Why are we underfunded?

Public schools are funded through a combination of property tax, state funding and a handful of other smaller sources. In simplest terms, the funds CUSD receives divided by the number of students it serves is lower than our local peers, lower than the state average in California and lower than the national average.

Budget

$143,792,000

16,720

Enrollment

$8,600

per Student
We have more students in the district than what our revenue supports.
Budget

$85,948,005

7,293

Enrollment

$11,785

per Student
Budget

$70,596,432

6,672

Enrollment

$10,581

per Student
Budget

$27,157,020

1,789

Enrollment

$15,180

per Student
Budget

$143,792,000

16,720

Enrollment

$8,600

per Student
We have more students in the district than what our revenue supports.
Budget

$85,948,005

7,293

Enrollment

$11,785

per Student
Budget

$70,596,432

6,672

Enrollment

$10,581

per Student
Budget

$27,157,020

1,789

Enrollment

$15,180

per Student
Why is our funding so low?

School Districts receive their funding from a combination of sources.

In simplest terms, the funds CUSD receives divided by the number of students it serves is lower than our local peers, lower than the state average in California and lower than the national average.

Funding sources include:

  • Local Property Tax Base – 69%
  • State Funding – 11%
  • Parcel Tax (expiring in June 2023) – 4.7%
  • Federal Funding – 1.85%
  • Other Funds – 12%
  • Private Contributions – 2%
Funding Sources

The processes and economics that determine school funding are complex. The three main sources of our funding are:

Property Taxes
ps101_govmntbuilding_090820
Revenue from the State of CA
Parcel Taxes
Property Taxes

Your local property taxes support a wide variety of municipal functions, including public primary and secondary schools and community colleges.

Schools were once funded entirely by local property tax alone, but for several decades, local taxes in California have been governed by Proposition 13.

As a result, property tax supporting CUSD has lagged as a function of students served by the district.

CUSD serves Kindergarten through 8th grade students, and it is supported by about a quarter of your property tax payment.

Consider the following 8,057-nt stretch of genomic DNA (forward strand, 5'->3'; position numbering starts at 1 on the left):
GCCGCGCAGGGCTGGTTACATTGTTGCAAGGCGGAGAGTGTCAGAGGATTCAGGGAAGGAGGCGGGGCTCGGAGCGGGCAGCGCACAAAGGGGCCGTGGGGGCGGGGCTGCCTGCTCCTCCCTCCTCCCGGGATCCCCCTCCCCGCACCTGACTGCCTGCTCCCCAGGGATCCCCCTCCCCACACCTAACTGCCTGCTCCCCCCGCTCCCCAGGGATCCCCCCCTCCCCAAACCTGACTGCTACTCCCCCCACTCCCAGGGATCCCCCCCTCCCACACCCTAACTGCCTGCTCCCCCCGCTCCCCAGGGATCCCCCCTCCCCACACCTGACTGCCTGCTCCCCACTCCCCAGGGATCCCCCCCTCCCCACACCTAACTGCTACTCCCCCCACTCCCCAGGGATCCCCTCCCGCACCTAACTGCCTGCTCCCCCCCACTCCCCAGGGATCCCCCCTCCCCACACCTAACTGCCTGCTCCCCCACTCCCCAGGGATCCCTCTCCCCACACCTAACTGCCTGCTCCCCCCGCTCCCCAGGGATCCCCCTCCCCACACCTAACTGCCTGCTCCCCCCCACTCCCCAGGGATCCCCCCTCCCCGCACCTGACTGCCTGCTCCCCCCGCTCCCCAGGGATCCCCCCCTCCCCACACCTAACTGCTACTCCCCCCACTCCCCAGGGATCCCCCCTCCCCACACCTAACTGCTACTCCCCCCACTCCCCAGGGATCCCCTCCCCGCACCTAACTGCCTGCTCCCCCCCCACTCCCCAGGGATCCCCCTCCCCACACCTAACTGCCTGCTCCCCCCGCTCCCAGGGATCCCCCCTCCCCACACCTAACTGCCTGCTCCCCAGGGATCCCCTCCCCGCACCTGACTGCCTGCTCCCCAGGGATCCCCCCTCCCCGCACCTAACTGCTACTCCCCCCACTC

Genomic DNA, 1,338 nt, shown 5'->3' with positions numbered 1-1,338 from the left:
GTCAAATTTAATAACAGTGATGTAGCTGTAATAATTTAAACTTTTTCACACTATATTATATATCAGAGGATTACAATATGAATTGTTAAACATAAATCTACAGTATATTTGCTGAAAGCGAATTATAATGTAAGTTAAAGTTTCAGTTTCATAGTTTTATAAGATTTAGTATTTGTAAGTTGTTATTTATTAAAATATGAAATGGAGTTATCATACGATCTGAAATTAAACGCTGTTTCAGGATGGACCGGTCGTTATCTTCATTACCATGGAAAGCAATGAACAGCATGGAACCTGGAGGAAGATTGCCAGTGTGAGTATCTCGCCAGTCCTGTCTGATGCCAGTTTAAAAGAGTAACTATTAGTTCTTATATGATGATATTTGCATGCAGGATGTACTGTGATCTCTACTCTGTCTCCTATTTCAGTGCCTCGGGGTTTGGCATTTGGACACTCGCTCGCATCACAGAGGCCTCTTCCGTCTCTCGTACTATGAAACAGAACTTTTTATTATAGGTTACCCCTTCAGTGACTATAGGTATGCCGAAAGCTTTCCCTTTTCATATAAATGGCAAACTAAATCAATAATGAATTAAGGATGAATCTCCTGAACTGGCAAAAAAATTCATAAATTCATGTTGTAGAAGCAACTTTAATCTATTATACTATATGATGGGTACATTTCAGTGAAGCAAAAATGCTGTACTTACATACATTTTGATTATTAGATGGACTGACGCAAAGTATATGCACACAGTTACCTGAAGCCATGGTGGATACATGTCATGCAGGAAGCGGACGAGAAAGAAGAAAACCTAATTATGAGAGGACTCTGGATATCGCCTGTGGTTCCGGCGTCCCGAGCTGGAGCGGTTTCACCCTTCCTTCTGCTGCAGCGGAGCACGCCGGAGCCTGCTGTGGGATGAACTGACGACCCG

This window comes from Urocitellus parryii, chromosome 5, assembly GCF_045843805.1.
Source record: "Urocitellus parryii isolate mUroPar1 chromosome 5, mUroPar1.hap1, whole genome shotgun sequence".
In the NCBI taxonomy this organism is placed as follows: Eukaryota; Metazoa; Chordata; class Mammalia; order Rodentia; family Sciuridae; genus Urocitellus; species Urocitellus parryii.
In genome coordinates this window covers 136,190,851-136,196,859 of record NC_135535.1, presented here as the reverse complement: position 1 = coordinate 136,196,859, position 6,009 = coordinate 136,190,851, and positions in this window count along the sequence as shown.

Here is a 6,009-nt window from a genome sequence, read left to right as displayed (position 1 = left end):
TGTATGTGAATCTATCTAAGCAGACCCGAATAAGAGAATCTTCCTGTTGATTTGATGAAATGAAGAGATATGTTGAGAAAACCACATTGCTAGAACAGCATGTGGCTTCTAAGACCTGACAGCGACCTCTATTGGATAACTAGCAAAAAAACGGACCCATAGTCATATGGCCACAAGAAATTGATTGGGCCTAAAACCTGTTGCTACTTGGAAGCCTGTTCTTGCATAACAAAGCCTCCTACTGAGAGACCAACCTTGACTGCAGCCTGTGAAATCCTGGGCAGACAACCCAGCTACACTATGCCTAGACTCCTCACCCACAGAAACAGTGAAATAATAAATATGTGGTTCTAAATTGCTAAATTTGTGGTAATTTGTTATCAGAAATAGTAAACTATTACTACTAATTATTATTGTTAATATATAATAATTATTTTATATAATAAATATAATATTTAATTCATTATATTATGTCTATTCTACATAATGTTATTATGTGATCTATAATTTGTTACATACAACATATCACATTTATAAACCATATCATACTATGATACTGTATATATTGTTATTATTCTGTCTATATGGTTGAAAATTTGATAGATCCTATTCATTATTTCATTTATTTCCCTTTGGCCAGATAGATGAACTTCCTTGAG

Revenue from the State of CA

LCFF or “Local Control Funding Formula”

Because our property taxes come up short, we rely on the state to fund CUSD up to the bare minimum required according to a complex formula called the “Local Control Funding Formula” or LCFF.

California’s state budget is large, complex, and on par with many whole nations. In any given year, the amount that can be allocated by California to education varies. As a result, CUSD’s allocation varies as well.

Parcel Taxes

Parcel taxes make up a small portion of the CUSD revenue. As one of the few things controlled by voters in the school district, this
is one of the few things we can change with legislative action.

CUSD Parcel taxes are small increases to local property taxes earmarked for the school district. Parcel tax measures must be approved by voters in the district by a ⅔ (66.67%) margin in order to take effect. They vary in specifics about how the tax is computed, what is asked from each parcel owner and for how many years.

 

Measure A

On May 6, 2014, voters of the Cupertino Union School District approved Measure A – The one and only parcel tax in effect today. Measure A taxes each parcel owner for $250 annually, which generates about $500 per student.

Measure A provides CUSD about $8m annually to:​

Fund more than 80 teaching positions

Protect outstanding core academic programs in reading, writing, math and science

Keep schools safe, clean and well-maintained

Keep libraries up-to-date and retain music and art programs

Measure A is set to expire at the end of the school year in 2023.